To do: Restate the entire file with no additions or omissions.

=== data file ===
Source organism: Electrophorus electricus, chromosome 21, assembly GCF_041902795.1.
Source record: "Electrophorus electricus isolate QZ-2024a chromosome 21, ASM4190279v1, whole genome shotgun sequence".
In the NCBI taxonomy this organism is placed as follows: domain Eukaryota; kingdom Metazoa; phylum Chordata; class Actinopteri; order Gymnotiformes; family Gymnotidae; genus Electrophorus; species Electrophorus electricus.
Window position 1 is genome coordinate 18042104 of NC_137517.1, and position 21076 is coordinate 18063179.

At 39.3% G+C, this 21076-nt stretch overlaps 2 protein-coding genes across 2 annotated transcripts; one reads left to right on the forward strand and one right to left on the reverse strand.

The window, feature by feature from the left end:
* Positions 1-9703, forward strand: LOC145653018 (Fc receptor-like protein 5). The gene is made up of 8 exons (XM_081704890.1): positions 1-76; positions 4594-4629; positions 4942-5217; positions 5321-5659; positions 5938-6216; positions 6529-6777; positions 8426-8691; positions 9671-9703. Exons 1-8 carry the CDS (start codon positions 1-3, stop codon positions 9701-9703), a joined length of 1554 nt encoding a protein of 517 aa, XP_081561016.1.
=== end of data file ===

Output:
Source organism: Electrophorus electricus, chromosome 21, assembly GCF_041902795.1.
Source record: "Electrophorus electricus isolate QZ-2024a chromosome 21, ASM4190279v1, whole genome shotgun sequence".
In the NCBI taxonomy this organism is placed as follows: domain Eukaryota; kingdom Metazoa; phylum Chordata; class Actinopteri; order Gymnotiformes; family Gymnotidae; genus Electrophorus; species Electrophorus electricus.
Window position 1 is genome coordinate 18042104 of NC_137517.1, and position 21076 is coordinate 18063179.

At 39.3% G+C, this 21076-nt stretch overlaps 2 protein-coding genes across 2 annotated transcripts; one reads left to right on the forward strand and one right to left on the reverse strand.

The window, feature by feature from the left end:
* Positions 1-9703, forward strand: LOC145653018 (Fc receptor-like protein 5). The gene is made up of 8 exons (XM_081704890.1): positions 1-76; positions 4594-4629; positions 4942-5217; positions 5321-5659; positions 5938-6216; positions 6529-6777; positions 8426-8691; positions 9671-9703. Exons 1-8 carry the CDS (start codon positions 1-3, stop codon positions 9701-9703), a joined length of 1554 nt encoding a protein of 517 aa, XP_081561016.1.